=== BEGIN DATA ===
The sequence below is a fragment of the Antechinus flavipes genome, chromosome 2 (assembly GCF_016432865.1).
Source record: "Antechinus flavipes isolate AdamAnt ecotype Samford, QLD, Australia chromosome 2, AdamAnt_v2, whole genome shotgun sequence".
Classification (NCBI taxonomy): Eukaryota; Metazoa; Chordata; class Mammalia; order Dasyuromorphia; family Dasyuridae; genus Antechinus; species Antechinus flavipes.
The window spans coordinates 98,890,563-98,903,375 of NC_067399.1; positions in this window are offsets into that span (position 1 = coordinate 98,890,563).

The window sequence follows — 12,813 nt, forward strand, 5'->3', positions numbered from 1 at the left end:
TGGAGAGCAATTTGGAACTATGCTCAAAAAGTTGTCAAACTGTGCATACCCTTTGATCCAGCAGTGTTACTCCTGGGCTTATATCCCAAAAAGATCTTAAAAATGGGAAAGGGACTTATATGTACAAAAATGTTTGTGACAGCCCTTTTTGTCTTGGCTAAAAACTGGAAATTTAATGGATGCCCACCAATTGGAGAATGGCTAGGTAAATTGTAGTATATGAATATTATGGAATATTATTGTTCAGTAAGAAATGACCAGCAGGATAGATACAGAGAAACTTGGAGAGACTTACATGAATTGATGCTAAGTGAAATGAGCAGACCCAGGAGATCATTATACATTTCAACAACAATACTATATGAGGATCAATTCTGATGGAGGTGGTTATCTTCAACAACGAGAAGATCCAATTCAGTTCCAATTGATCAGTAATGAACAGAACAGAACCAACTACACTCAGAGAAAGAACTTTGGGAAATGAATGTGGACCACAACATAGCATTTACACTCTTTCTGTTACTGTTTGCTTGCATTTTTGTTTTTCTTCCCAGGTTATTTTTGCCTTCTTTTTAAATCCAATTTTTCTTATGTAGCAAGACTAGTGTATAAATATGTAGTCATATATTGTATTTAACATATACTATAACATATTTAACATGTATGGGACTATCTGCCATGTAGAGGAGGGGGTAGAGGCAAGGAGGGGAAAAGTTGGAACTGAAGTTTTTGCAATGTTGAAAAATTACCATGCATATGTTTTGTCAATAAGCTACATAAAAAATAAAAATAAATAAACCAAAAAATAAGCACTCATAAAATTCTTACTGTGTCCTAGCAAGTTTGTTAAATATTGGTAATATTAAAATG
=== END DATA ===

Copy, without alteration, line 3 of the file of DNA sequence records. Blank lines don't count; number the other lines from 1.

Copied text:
Classification (NCBI taxonomy): Eukaryota; Metazoa; Chordata; class Mammalia; order Dasyuromorphia; family Dasyuridae; genus Antechinus; species Antechinus flavipes.